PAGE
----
Processing Increases The Calorie Availability Of Foods

Processing increases the calorie availability of food which means a greater percentage of calories end up in our body. Beneficial for weight gain, terrible for weight loss.

The act of food processing is like a form of pre-digestion breaking down complex foods into easily-absorbed energy. Sugar, refined carbs and oils (the staple ingredients in most packaged foods) are the primary culprits. This is one of several reasons why weight gain is so much easier and more common on a highly processed diet.

On the flip side the calories in whole-foods are less readily available and require more work from our digestive system to access. Coupled with high nutrient density and its a weight-loss home run!

Eat Foods That Nature Provides

 

‘The food you eat can be either the safest and most powerful form of medicine or the slowest form of poison.' - Ann Wigmore

 

Eating food that nature provides (at least most of the time) is one of the most impactful things we can do for our health. Vegetables, fruits, tubers, beans, herbs, spices, nuts, seeds, meat, fish, seafood, eggs. Eating these foods provides more nutrition for fewer calories and helps restore our bodies natural mechanisms of satiety and fullness making it much harder to overeat.

It should be such an easy decision to make but the food industry has spent billions creating convenient food-like substances which trigger all the reward centres in our brain and billions more marketing these substances on a massive scale. Coupled with cheap prices and it’s a tough combination to resist.

But resist we must. The evidence is clear. The further we stray from nature to factory the more likely it is we will end up overfed and undernourished.

Where Does The Word Diet Come From?

The word diet derives from the Greek word diaita which described a whole way of life conducive to healthy body and mind. It seems a shame this rather more positive outlook has been replaced by the narrow modern-day focus on weight loss, hardship and deprivation. We need diaita not diets!

Use Resistance Exercises Which Allow You To Fail Safely

To maximise the efficiency of a resistance workout it helps to put a really high degree of effort into a smaller number of sets. This means reaching a point where you can no longer complete another repetition with good form otherwise known as momentary-muscular-failure. However, to do this sustainably without getting injured you need to be able to fail safely.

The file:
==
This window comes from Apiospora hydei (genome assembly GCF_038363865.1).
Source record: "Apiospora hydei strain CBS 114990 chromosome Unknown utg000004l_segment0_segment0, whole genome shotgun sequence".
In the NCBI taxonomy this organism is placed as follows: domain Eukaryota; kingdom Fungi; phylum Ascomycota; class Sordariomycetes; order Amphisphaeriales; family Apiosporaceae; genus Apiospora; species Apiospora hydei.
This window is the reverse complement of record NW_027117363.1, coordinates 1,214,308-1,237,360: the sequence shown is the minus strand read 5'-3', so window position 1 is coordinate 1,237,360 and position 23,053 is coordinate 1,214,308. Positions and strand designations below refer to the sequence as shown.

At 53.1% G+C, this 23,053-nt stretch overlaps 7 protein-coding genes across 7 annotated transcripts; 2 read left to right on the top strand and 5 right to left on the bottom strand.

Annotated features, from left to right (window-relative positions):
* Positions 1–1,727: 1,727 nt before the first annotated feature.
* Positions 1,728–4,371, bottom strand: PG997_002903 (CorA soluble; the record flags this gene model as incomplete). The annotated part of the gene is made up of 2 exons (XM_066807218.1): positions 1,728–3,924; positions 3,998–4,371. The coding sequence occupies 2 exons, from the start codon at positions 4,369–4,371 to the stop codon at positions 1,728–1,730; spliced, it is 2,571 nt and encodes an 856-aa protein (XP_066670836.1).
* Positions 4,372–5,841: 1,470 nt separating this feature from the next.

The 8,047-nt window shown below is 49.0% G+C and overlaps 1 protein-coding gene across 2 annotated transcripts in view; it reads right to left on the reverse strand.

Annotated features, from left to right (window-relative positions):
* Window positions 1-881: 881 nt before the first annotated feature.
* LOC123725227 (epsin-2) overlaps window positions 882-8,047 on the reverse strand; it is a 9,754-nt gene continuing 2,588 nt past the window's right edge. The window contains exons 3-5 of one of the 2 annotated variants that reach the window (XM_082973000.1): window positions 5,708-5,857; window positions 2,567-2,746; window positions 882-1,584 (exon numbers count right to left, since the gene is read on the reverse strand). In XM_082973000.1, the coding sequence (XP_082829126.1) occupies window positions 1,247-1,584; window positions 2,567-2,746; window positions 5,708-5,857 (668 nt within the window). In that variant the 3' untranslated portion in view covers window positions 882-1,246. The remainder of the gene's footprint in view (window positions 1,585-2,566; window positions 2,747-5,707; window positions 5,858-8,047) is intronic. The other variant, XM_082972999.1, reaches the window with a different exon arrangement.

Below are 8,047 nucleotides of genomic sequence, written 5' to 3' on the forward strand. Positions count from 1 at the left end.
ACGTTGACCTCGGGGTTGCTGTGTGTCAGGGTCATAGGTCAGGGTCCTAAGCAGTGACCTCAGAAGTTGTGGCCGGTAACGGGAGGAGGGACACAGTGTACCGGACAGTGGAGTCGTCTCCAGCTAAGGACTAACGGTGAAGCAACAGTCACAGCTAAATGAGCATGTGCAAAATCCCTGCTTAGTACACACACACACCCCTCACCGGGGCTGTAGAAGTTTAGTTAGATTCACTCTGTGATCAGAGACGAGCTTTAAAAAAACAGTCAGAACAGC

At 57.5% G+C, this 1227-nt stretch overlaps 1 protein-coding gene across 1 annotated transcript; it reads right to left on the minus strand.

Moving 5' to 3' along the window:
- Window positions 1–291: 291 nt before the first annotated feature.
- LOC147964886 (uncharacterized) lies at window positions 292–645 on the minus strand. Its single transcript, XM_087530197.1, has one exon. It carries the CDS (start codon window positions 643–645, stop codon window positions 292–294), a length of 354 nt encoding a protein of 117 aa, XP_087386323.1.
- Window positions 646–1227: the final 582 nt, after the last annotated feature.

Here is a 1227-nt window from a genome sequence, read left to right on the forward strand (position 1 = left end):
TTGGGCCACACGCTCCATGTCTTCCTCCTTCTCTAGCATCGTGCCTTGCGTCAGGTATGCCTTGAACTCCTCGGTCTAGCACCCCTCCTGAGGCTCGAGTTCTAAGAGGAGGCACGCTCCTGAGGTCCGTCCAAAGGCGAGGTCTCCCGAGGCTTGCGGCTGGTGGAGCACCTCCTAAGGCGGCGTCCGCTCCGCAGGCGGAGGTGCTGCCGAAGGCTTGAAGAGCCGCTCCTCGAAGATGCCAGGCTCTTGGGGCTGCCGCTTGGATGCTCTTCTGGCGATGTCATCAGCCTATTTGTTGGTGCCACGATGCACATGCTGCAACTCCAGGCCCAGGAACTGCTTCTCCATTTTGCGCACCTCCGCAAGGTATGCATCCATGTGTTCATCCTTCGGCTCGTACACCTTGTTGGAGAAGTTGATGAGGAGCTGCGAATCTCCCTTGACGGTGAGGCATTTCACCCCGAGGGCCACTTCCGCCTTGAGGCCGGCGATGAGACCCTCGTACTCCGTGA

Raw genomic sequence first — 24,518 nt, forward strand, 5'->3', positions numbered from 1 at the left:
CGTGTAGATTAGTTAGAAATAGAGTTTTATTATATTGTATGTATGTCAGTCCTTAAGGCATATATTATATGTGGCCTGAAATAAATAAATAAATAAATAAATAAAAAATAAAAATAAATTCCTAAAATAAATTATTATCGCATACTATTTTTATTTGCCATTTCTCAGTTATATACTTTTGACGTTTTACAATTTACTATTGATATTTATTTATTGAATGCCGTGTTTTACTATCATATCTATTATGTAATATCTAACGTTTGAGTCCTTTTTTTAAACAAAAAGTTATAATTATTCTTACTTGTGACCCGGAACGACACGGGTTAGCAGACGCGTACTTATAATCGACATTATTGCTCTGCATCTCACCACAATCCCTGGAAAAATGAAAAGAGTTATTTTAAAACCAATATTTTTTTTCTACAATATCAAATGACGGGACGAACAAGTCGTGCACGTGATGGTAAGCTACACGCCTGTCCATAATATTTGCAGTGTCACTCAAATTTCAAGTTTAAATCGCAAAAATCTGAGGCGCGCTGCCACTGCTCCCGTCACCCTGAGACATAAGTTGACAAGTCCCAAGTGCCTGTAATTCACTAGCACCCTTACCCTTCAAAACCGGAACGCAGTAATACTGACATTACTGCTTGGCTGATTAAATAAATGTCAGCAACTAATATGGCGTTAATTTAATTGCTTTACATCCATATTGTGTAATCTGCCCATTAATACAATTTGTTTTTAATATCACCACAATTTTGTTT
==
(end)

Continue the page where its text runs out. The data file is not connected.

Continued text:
Reaching momentary-muscular-failure with a heavy barbell on your back or over your chest… not a good idea.

Reaching momentary-muscular-failure with a low-skill bodyweight exercise such as a push up or pull up… a much safer proposition.

For long-term success with your resistance training make sure your exercises are fit for purpose.

The 4 Criteria Of Highly Effective Resistance Training

Does anyone else constantly change their resistance training routine? I use to all the time thinking there was always a better way of doing things.

A different combination of exercises, a different number of sets, more frequent workouts, less frequent workouts, higher rep totals, lower rep totals and the list goes on.

Now, I’m not so sure. Assuming your resistance workouts meet four basic criteria I think all paths eventually converge on your genetic potential (and it certainly makes for a more chilled approach to exercise.)

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So what are the four criteria of highly effective resistance training?

Safety

Most importantly your resistance training program needs to be safe. If you get injured you can’t train and you can’t make progress. Joint-friendly exercises, good technique, sensible loads, slower rep speeds and sufficient recovery all play a part in making resistance training safer.

Consistency

When it comes to getting in shape, nothing trumps consistency. Don’t rely on motivation to inspire your training efforts. Create a schedule and stick with it. Even when you don't particularly want to!

Intensity

You need to work hard enough to trigger a positive adaptation in your muscles. No intensity, no trigger, no change. This means getting comfortable feeling uncomfortable and pushing your muscles (safely) to their limits.

Progression

"Insanity is doing the same thing over and over again, but expecting different results." As the weeks and months go by try increasing time-under-load and/or the resistance being lifted. Along with intensity, these small and steady improvements hold the key to making significant changes in your bodies appearance and capabilities.

Safety, consistency, intensity and progression. Before getting bogged down in minutiae check to see whether your resistance training program meets these four basic criteria.

If it does, keep at it.. you probably don't need to change a thing!